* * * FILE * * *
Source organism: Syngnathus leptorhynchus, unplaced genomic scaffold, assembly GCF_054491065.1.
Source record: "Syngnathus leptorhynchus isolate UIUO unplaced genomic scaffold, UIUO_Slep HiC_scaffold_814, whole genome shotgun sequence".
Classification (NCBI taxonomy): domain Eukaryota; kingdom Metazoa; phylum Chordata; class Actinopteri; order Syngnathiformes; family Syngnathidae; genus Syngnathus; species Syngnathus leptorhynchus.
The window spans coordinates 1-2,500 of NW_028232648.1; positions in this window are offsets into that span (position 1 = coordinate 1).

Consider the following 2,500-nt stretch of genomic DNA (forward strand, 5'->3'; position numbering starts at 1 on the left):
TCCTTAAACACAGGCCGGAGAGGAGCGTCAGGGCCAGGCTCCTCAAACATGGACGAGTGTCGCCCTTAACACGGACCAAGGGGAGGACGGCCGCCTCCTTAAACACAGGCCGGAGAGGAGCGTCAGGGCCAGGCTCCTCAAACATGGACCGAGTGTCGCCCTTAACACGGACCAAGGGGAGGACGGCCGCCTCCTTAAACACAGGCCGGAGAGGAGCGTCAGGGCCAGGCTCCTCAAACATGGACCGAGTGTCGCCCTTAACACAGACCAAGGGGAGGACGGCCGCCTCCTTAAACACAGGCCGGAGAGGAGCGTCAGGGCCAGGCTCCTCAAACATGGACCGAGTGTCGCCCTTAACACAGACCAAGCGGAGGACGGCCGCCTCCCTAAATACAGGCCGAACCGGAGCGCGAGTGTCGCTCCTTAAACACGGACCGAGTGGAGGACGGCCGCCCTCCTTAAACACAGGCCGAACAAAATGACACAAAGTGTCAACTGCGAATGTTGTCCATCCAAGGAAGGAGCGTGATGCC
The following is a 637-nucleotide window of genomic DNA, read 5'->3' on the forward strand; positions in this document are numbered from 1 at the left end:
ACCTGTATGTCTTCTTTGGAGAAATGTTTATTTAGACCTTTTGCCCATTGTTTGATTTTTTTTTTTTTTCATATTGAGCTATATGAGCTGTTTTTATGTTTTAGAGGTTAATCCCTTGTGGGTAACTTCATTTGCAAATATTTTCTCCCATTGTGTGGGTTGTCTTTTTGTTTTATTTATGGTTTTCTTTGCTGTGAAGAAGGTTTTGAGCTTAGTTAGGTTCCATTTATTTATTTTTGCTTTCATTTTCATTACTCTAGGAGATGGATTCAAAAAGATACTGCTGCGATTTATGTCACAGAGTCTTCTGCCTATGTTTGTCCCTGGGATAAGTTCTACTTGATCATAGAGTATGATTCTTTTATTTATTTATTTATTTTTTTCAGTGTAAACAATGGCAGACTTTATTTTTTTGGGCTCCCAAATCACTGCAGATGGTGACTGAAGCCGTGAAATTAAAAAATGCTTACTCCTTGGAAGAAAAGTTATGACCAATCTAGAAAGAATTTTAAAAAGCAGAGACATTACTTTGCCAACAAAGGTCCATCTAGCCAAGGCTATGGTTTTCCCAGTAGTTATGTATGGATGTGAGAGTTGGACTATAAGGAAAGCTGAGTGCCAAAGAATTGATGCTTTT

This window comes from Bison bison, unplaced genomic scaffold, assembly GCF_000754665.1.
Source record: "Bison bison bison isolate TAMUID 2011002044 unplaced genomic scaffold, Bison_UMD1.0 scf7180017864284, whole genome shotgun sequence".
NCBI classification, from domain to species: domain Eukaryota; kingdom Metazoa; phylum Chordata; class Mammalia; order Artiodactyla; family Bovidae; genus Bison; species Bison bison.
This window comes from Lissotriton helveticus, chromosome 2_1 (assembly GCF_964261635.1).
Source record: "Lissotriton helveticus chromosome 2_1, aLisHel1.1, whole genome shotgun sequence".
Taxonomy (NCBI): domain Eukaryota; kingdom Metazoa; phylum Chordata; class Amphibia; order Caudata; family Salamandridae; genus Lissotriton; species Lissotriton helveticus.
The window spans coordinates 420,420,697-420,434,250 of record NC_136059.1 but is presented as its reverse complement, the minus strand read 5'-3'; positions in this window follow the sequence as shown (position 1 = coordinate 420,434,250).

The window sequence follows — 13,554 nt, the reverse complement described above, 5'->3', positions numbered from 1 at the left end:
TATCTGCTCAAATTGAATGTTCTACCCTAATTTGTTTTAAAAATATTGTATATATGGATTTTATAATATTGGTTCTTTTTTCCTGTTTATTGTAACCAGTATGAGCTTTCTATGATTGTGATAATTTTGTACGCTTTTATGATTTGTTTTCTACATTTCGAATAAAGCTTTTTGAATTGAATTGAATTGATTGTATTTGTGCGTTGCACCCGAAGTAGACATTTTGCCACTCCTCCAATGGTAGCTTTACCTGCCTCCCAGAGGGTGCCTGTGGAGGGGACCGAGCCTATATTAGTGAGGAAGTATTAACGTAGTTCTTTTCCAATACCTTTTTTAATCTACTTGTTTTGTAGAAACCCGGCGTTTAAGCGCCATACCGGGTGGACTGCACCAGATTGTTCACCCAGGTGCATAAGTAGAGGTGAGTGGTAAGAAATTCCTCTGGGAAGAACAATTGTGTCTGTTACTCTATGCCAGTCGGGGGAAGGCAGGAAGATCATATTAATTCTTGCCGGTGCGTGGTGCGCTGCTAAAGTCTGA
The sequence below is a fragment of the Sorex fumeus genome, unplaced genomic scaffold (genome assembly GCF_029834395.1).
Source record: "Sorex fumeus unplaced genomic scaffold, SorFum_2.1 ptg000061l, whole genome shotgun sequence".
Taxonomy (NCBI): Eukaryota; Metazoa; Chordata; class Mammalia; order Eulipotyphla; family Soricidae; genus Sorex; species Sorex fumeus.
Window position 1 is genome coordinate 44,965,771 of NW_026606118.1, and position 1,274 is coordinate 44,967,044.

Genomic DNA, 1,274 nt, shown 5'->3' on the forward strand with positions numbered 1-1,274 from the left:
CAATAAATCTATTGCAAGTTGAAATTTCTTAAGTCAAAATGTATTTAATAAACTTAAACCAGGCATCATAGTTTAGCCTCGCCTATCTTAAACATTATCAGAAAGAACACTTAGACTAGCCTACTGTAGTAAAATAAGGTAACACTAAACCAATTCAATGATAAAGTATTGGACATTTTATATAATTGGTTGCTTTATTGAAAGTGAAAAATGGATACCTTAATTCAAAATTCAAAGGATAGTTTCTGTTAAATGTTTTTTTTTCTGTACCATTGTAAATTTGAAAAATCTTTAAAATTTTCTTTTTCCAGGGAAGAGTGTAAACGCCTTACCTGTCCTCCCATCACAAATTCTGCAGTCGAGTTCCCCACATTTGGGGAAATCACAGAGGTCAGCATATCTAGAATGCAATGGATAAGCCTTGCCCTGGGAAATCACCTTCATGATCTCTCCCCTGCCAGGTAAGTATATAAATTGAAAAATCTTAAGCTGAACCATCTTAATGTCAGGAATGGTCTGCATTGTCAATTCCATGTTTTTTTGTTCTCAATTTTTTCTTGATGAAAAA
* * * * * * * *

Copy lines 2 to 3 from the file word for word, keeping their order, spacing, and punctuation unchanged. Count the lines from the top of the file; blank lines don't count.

Source record: "Syngnathus leptorhynchus isolate UIUO unplaced genomic scaffold, UIUO_Slep HiC_scaffold_814, whole genome shotgun sequence".
Classification (NCBI taxonomy): domain Eukaryota; kingdom Metazoa; phylum Chordata; class Actinopteri; order Syngnathiformes; family Syngnathidae; genus Syngnathus; species Syngnathus leptorhynchus.